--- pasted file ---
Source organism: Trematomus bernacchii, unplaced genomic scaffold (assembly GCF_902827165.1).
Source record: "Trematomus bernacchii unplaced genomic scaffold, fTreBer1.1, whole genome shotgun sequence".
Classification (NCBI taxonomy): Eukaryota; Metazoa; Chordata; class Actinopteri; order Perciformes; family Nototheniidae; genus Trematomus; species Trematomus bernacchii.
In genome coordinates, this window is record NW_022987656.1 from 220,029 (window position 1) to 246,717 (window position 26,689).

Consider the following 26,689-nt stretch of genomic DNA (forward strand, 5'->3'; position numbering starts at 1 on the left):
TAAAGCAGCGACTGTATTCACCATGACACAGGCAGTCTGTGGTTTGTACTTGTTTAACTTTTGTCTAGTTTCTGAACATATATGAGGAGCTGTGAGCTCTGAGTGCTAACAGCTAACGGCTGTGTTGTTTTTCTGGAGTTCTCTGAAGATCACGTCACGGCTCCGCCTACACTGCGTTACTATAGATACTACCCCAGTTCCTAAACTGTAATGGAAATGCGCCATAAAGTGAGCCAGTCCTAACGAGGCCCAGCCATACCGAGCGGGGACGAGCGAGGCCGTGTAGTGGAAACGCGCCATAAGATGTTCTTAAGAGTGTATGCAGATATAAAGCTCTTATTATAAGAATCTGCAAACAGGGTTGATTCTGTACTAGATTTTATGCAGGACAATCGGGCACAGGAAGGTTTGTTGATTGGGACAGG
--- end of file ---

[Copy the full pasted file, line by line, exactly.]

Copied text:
Source organism: Trematomus bernacchii, unplaced genomic scaffold (assembly GCF_902827165.1).
Source record: "Trematomus bernacchii unplaced genomic scaffold, fTreBer1.1, whole genome shotgun sequence".
Classification (NCBI taxonomy): Eukaryota; Metazoa; Chordata; class Actinopteri; order Perciformes; family Nototheniidae; genus Trematomus; species Trematomus bernacchii.
In genome coordinates, this window is record NW_022987656.1 from 220,029 (window position 1) to 246,717 (window position 26,689).

Consider the following 26,689-nt stretch of genomic DNA (forward strand, 5'->3'; position numbering starts at 1 on the left):
TAAAGCAGCGACTGTATTCACCATGACACAGGCAGTCTGTGGTTTGTACTTGTTTAACTTTTGTCTAGTTTCTGAACATATATGAGGAGCTGTGAGCTCTGAGTGCTAACAGCTAACGGCTGTGTTGTTTTTCTGGAGTTCTCTGAAGATCACGTCACGGCTCCGCCTACACTGCGTTACTATAGATACTACCCCAGTTCCTAAACTGTAATGGAAATGCGCCATAAAGTGAGCCAGTCCTAACGAGGCCCAGCCATACCGAGCGGGGACGAGCGAGGCCGTGTAGTGGAAACGCGCCATAAGATGTTCTTAAGAGTGTATGCAGATATAAAGCTCTTATTATAAGAATCTGCAAACAGGGTTGATTCTGTACTAGATTTTATGCAGGACAATCGGGCACAGGAAGGTTTGTTGATTGGGACAGG